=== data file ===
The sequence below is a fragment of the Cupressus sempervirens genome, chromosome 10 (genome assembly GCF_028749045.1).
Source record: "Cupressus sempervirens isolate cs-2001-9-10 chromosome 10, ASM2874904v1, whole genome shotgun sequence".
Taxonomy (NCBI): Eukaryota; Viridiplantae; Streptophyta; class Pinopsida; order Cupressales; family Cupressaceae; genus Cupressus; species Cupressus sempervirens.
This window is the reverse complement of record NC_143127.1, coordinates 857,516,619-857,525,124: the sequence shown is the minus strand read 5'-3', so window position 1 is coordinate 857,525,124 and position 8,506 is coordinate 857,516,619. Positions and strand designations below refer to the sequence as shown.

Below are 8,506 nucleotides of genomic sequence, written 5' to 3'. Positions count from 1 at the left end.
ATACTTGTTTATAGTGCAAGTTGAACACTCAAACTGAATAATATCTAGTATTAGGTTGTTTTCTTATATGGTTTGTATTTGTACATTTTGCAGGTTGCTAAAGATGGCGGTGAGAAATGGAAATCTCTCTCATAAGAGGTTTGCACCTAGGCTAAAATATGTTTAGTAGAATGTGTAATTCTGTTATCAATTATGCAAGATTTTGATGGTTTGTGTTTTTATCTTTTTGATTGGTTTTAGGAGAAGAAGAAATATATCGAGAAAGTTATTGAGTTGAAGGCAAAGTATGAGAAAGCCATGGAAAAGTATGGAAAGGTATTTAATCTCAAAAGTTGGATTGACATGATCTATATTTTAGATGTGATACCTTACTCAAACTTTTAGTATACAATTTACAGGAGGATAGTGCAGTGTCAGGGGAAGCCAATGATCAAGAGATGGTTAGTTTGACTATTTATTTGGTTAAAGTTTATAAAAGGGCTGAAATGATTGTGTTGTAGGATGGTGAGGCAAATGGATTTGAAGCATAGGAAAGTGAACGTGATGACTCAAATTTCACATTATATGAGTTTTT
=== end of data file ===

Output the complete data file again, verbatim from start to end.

The sequence below is a fragment of the Cupressus sempervirens genome, chromosome 10 (genome assembly GCF_028749045.1).
Source record: "Cupressus sempervirens isolate cs-2001-9-10 chromosome 10, ASM2874904v1, whole genome shotgun sequence".
Taxonomy (NCBI): Eukaryota; Viridiplantae; Streptophyta; class Pinopsida; order Cupressales; family Cupressaceae; genus Cupressus; species Cupressus sempervirens.
This window is the reverse complement of record NC_143127.1, coordinates 857,516,619-857,525,124: the sequence shown is the minus strand read 5'-3', so window position 1 is coordinate 857,525,124 and position 8,506 is coordinate 857,516,619. Positions and strand designations below refer to the sequence as shown.

Below are 8,506 nucleotides of genomic sequence, written 5' to 3'. Positions count from 1 at the left end.
ATACTTGTTTATAGTGCAAGTTGAACACTCAAACTGAATAATATCTAGTATTAGGTTGTTTTCTTATATGGTTTGTATTTGTACATTTTGCAGGTTGCTAAAGATGGCGGTGAGAAATGGAAATCTCTCTCATAAGAGGTTTGCACCTAGGCTAAAATATGTTTAGTAGAATGTGTAATTCTGTTATCAATTATGCAAGATTTTGATGGTTTGTGTTTTTATCTTTTTGATTGGTTTTAGGAGAAGAAGAAATATATCGAGAAAGTTATTGAGTTGAAGGCAAAGTATGAGAAAGCCATGGAAAAGTATGGAAAGGTATTTAATCTCAAAAGTTGGATTGACATGATCTATATTTTAGATGTGATACCTTACTCAAACTTTTAGTATACAATTTACAGGAGGATAGTGCAGTGTCAGGGGAAGCCAATGATCAAGAGATGGTTAGTTTGACTATTTATTTGGTTAAAGTTTATAAAAGGGCTGAAATGATTGTGTTGTAGGATGGTGAGGCAAATGGATTTGAAGCATAGGAAAGTGAACGTGATGACTCAAATTTCACATTATATGAGTTTTT